Are House Calls for You?

January 28, 2016
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Not sure which practice model is right for you? An increasing number of physicians are looking toward a growing specialty that has its roots in the past. If you don’t think doctors make house calls anymore, think again.

Not sure which practice model is right for you? An increasing number of physicians are looking toward a growing specialty that has its roots in the past. If you don’t think doctors make house calls anymore, think again.

Are House Calls for You? | HospitalRecruiting.comHome care physicians provide hospice and palliative services at home but also offer primary care through house calls. They duplicate the office setting by bringing along nurses, medical assistants, or other staff who provide assistance during the appointments. Physicians who do home health care are sometimes called residentialists, a clinician specially trained in and dedicated to providing care to patients in home or other onsite environments.

The primary advantage of the home care model, for many physicians, is the chance to get to know the patient in his or her own home. Not only do residentialists have the opportunity to meet more of the people involved in the patients’ daily lives, they get a chance to evaluate the safety of the patients’ home environments.

Dr. Paul Chiang, a residentialist who has conducted 25,000 house calls since 2000, also touts the benefits of being able to conduct a “refrigerator biopsy,” a peek in the fridge to make sure the patient has food, the quality of the food, and to make sure it hasn’t expired.  The results of in-home docs are impressive –with home-based physicians, patients experience fewer ambulance call, ER visits, hospital readmissions, and nursing-home placements. It changes the doctor role from a reactive, crisis-oriented style of care toward a proactive, preventive approach that keeps patients healthy, productive, and at home. Home health physicians can also be specialists, like podiatrists or endocrinologists.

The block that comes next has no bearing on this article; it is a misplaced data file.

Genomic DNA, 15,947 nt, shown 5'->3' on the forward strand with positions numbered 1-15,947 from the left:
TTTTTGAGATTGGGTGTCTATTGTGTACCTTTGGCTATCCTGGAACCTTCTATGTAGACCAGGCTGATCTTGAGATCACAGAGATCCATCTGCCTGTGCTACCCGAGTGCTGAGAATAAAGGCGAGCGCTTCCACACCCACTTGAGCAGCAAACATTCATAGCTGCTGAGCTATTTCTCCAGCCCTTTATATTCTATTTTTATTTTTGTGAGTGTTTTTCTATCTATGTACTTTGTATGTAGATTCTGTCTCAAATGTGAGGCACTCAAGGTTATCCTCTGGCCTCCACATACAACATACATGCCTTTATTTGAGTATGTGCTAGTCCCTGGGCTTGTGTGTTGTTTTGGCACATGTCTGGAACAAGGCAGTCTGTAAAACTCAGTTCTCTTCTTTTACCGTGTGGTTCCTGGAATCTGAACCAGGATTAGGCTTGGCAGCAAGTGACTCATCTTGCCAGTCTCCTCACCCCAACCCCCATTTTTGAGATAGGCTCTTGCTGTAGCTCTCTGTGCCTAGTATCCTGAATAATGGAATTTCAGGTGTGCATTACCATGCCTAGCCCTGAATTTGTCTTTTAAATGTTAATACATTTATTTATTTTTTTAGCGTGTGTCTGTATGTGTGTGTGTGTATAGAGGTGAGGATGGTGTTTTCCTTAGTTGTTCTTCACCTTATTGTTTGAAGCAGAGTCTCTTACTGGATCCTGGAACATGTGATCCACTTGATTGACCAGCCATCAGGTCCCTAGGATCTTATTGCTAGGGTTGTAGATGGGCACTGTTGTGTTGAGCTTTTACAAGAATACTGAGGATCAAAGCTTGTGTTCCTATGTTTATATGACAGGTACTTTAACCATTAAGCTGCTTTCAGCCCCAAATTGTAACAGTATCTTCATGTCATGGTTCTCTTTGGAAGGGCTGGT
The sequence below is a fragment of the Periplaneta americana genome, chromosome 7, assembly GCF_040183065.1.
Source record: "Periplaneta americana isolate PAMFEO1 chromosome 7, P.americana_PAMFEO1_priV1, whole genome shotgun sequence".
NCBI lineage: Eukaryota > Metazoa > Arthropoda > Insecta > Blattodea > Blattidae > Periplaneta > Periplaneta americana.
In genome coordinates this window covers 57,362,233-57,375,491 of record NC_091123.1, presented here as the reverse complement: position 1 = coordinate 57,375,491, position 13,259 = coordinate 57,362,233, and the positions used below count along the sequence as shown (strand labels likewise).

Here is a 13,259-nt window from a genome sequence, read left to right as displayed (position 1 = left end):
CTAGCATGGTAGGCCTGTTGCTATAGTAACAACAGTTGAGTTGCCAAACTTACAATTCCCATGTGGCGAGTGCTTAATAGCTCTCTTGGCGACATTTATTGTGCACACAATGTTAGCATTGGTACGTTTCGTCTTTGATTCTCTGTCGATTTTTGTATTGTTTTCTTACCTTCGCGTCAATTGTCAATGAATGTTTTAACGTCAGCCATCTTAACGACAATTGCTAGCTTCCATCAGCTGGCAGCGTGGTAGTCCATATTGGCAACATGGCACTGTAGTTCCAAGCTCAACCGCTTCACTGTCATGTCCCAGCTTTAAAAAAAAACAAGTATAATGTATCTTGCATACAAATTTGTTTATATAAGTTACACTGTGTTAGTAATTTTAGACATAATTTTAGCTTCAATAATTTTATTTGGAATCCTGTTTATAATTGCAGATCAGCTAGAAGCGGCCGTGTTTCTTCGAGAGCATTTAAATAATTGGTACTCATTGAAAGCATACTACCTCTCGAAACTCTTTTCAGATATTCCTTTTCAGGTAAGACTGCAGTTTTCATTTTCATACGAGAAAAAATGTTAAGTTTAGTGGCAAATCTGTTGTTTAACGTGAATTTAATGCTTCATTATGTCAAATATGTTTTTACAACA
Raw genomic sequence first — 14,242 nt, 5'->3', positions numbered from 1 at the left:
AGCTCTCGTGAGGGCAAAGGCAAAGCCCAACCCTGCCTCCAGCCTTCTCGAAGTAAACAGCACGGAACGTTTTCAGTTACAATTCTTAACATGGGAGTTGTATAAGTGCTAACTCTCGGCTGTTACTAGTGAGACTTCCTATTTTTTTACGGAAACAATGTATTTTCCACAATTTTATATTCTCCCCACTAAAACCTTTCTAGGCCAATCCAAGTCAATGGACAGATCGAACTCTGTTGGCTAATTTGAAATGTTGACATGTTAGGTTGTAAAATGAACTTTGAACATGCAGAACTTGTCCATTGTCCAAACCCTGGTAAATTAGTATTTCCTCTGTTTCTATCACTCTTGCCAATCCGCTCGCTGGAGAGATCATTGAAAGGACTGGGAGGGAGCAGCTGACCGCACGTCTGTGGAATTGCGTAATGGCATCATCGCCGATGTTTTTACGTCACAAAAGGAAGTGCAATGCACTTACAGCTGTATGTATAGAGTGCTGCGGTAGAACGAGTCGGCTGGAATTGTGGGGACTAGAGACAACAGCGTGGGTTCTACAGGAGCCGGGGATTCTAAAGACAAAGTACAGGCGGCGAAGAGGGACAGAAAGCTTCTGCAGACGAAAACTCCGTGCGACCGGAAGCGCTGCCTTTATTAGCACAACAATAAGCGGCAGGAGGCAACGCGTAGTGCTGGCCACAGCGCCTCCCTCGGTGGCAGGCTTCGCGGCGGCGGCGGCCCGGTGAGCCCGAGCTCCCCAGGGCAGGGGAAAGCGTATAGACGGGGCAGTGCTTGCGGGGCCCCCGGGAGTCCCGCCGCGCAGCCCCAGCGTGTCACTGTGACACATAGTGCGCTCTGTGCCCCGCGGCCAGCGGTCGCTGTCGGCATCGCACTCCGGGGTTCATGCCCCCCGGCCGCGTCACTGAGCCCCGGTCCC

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The future of home health care practice continues to evolve as physicians and researchers suggest that acute medical illness that would typically require hospital admission could be well managed in a patient’s home instead. The result, now known as Hospital at Home (HaH), has become an option for some patients with diseases such as cellulitis, community-acquired pneumonia, exacerbations of heart failure, or chronic obstructive pulmonary disease. As this model continues to develop, physicians who provide home health care will have even greater opportunities to care for patients in a homebased or onsite setting.

Doctors who choose to practice using this model typically work for a company that provides marketing, support staff, insurance billing, and all the necessary framework necessary for a practice to function. Patients can use one of several phone apps, like Pager, an app that sends doctors to patients’ homes and provides other telemedicine services.

David Carrozzino, a Philadelphia podiatrist who has made house calls for years, described in a recent interview how he received a package of candy in the mail from a patient’s daughter. Carrozzino always took a few pieces from the patient’s candy jar during every visit. Before dying from a massive heart attack, the woman told her daughter, “Make sure you send Dr. Carrozzino the rest of the candy.”

“I would be wrong to tell you I didn’t have a tear or two in my eyes,” he admitted. “This is the type of relationships you build. This is why I am glad I make house calls.”